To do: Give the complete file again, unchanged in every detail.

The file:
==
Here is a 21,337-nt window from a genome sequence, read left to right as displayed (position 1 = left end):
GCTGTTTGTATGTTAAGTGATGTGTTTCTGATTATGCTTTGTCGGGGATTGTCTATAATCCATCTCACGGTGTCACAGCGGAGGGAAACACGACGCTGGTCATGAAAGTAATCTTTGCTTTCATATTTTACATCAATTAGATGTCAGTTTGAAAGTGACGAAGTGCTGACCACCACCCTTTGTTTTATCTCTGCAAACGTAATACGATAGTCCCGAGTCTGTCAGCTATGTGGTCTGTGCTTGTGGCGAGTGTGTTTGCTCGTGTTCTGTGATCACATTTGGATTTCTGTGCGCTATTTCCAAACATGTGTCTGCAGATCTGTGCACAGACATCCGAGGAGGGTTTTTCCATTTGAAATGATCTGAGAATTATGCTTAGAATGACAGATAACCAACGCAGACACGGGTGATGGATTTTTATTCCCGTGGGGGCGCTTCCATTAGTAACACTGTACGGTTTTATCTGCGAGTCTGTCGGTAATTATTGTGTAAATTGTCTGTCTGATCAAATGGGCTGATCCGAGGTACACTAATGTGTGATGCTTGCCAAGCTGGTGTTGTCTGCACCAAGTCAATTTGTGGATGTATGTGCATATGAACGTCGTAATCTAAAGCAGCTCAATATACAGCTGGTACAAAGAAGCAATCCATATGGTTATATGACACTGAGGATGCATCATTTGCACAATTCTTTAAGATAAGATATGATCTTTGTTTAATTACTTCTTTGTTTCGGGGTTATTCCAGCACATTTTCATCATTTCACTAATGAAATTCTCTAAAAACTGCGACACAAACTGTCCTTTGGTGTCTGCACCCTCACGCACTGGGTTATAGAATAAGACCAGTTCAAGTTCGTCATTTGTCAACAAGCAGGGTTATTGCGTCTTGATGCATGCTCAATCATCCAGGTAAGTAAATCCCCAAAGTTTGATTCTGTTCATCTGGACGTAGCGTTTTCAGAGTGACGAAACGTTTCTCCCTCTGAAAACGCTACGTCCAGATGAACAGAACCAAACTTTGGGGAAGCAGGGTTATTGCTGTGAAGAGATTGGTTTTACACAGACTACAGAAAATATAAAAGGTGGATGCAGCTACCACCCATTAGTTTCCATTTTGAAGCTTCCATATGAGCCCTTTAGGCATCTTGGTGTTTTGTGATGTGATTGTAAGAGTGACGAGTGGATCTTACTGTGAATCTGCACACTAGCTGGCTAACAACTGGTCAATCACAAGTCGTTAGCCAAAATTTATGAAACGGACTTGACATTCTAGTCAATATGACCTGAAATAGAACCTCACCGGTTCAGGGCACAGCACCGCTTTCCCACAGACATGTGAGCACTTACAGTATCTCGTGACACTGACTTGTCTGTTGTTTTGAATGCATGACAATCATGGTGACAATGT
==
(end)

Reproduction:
Here is a 21,337-nt window from a genome sequence, read left to right as displayed (position 1 = left end):
GCTGTTTGTATGTTAAGTGATGTGTTTCTGATTATGCTTTGTCGGGGATTGTCTATAATCCATCTCACGGTGTCACAGCGGAGGGAAACACGACGCTGGTCATGAAAGTAATCTTTGCTTTCATATTTTACATCAATTAGATGTCAGTTTGAAAGTGACGAAGTGCTGACCACCACCCTTTGTTTTATCTCTGCAAACGTAATACGATAGTCCCGAGTCTGTCAGCTATGTGGTCTGTGCTTGTGGCGAGTGTGTTTGCTCGTGTTCTGTGATCACATTTGGATTTCTGTGCGCTATTTCCAAACATGTGTCTGCAGATCTGTGCACAGACATCCGAGGAGGGTTTTTCCATTTGAAATGATCTGAGAATTATGCTTAGAATGACAGATAACCAACGCAGACACGGGTGATGGATTTTTATTCCCGTGGGGGCGCTTCCATTAGTAACACTGTACGGTTTTATCTGCGAGTCTGTCGGTAATTATTGTGTAAATTGTCTGTCTGATCAAATGGGCTGATCCGAGGTACACTAATGTGTGATGCTTGCCAAGCTGGTGTTGTCTGCACCAAGTCAATTTGTGGATGTATGTGCATATGAACGTCGTAATCTAAAGCAGCTCAATATACAGCTGGTACAAAGAAGCAATCCATATGGTTATATGACACTGAGGATGCATCATTTGCACAATTCTTTAAGATAAGATATGATCTTTGTTTAATTACTTCTTTGTTTCGGGGTTATTCCAGCACATTTTCATCATTTCACTAATGAAATTCTCTAAAAACTGCGACACAAACTGTCCTTTGGTGTCTGCACCCTCACGCACTGGGTTATAGAATAAGACCAGTTCAAGTTCGTCATTTGTCAACAAGCAGGGTTATTGCGTCTTGATGCATGCTCAATCATCCAGGTAAGTAAATCCCCAAAGTTTGATTCTGTTCATCTGGACGTAGCGTTTTCAGAGTGACGAAACGTTTCTCCCTCTGAAAACGCTACGTCCAGATGAACAGAACCAAACTTTGGGGAAGCAGGGTTATTGCTGTGAAGAGATTGGTTTTACACAGACTACAGAAAATATAAAAGGTGGATGCAGCTACCACCCATTAGTTTCCATTTTGAAGCTTCCATATGAGCCCTTTAGGCATCTTGGTGTTTTGTGATGTGATTGTAAGAGTGACGAGTGGATCTTACTGTGAATCTGCACACTAGCTGGCTAACAACTGGTCAATCACAAGTCGTTAGCCAAAATTTATGAAACGGACTTGACATTCTAGTCAATATGACCTGAAATAGAACCTCACCGGTTCAGGGCACAGCACCGCTTTCCCACAGACATGTGAGCACTTACAGTATCTCGTGACACTGACTTGTCTGTTGTTTTGAATGCATGACAATCATGGTGACAATGT